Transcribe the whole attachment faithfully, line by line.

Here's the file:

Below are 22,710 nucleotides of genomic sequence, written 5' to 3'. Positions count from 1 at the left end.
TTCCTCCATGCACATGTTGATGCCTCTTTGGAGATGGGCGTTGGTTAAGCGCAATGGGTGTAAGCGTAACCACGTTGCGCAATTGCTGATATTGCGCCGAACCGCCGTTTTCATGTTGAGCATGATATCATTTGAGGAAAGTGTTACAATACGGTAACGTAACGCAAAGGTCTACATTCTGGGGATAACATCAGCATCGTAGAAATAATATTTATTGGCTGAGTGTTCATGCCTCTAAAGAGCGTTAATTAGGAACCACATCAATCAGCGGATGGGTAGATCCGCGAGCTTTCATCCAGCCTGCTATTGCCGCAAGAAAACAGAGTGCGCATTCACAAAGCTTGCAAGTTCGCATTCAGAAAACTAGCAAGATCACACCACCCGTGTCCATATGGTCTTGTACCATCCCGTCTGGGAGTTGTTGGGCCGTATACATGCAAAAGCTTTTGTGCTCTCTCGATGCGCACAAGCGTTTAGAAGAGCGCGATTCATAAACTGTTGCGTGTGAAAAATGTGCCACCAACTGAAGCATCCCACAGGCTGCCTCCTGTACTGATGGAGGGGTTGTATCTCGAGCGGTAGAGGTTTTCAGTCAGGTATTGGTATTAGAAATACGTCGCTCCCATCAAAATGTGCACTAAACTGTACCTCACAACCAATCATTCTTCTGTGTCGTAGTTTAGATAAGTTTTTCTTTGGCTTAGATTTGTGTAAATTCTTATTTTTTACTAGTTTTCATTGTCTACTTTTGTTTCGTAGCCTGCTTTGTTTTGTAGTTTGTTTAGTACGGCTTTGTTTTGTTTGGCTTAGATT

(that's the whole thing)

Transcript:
Below are 22,710 nucleotides of genomic sequence, written 5' to 3'. Positions count from 1 at the left end.
TTCCTCCATGCACATGTTGATGCCTCTTTGGAGATGGGCGTTGGTTAAGCGCAATGGGTGTAAGCGTAACCACGTTGCGCAATTGCTGATATTGCGCCGAACCGCCGTTTTCATGTTGAGCATGATATCATTTGAGGAAAGTGTTACAATACGGTAACGTAACGCAAAGGTCTACATTCTGGGGATAACATCAGCATCGTAGAAATAATATTTATTGGCTGAGTGTTCATGCCTCTAAAGAGCGTTAATTAGGAACCACATCAATCAGCGGATGGGTAGATCCGCGAGCTTTCATCCAGCCTGCTATTGCCGCAAGAAAACAGAGTGCGCATTCACAAAGCTTGCAAGTTCGCATTCAGAAAACTAGCAAGATCACACCACCCGTGTCCATATGGTCTTGTACCATCCCGTCTGGGAGTTGTTGGGCCGTATACATGCAAAAGCTTTTGTGCTCTCTCGATGCGCACAAGCGTTTAGAAGAGCGCGATTCATAAACTGTTGCGTGTGAAAAATGTGCCACCAACTGAAGCATCCCACAGGCTGCCTCCTGTACTGATGGAGGGGTTGTATCTCGAGCGGTAGAGGTTTTCAGTCAGGTATTGGTATTAGAAATACGTCGCTCCCATCAAAATGTGCACTAAACTGTACCTCACAACCAATCATTCTTCTGTGTCGTAGTTTAGATAAGTTTTTCTTTGGCTTAGATTTGTGTAAATTCTTATTTTTTACTAGTTTTCATTGTCTACTTTTGTTTCGTAGCCTGCTTTGTTTTGTAGTTTGTTTAGTACGGCTTTGTTTTGTTTGGCTTAGATT